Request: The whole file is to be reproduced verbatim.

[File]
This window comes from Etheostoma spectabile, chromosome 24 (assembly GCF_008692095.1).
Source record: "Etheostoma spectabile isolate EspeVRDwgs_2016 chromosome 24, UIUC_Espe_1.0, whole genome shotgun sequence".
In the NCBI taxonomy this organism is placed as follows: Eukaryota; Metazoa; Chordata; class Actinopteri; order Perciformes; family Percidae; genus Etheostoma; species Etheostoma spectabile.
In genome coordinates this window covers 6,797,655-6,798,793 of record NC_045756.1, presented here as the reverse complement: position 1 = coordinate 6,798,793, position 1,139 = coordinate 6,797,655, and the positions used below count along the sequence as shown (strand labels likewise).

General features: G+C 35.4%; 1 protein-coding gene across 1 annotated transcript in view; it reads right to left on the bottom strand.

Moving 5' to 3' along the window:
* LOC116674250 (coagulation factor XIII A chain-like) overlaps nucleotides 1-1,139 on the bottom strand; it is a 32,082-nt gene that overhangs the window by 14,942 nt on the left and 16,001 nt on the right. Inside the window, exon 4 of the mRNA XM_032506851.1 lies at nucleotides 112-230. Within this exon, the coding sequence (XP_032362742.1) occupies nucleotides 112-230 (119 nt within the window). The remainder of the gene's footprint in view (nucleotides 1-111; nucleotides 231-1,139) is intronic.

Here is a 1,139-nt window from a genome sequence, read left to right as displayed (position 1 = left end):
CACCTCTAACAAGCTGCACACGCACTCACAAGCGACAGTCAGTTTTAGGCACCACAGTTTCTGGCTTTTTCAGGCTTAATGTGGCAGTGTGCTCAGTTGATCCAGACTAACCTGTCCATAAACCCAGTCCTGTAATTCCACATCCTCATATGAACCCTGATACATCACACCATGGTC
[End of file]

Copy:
This window comes from Etheostoma spectabile, chromosome 24 (assembly GCF_008692095.1).
Source record: "Etheostoma spectabile isolate EspeVRDwgs_2016 chromosome 24, UIUC_Espe_1.0, whole genome shotgun sequence".
In the NCBI taxonomy this organism is placed as follows: Eukaryota; Metazoa; Chordata; class Actinopteri; order Perciformes; family Percidae; genus Etheostoma; species Etheostoma spectabile.
In genome coordinates this window covers 6,797,655-6,798,793 of record NC_045756.1, presented here as the reverse complement: position 1 = coordinate 6,798,793, position 1,139 = coordinate 6,797,655, and the positions used below count along the sequence as shown (strand labels likewise).

General features: G+C 35.4%; 1 protein-coding gene across 1 annotated transcript in view; it reads right to left on the bottom strand.

Moving 5' to 3' along the window:
* LOC116674250 (coagulation factor XIII A chain-like) overlaps nucleotides 1-1,139 on the bottom strand; it is a 32,082-nt gene that overhangs the window by 14,942 nt on the left and 16,001 nt on the right. Inside the window, exon 4 of the mRNA XM_032506851.1 lies at nucleotides 112-230. Within this exon, the coding sequence (XP_032362742.1) occupies nucleotides 112-230 (119 nt within the window). The remainder of the gene's footprint in view (nucleotides 1-111; nucleotides 231-1,139) is intronic.

Here is a 1,139-nt window from a genome sequence, read left to right as displayed (position 1 = left end):
CACCTCTAACAAGCTGCACACGCACTCACAAGCGACAGTCAGTTTTAGGCACCACAGTTTCTGGCTTTTTCAGGCTTAATGTGGCAGTGTGCTCAGTTGATCCAGACTAACCTGTCCATAAACCCAGTCCTGTAATTCCACATCCTCATATGAACCCTGATACATCACACCATGGTC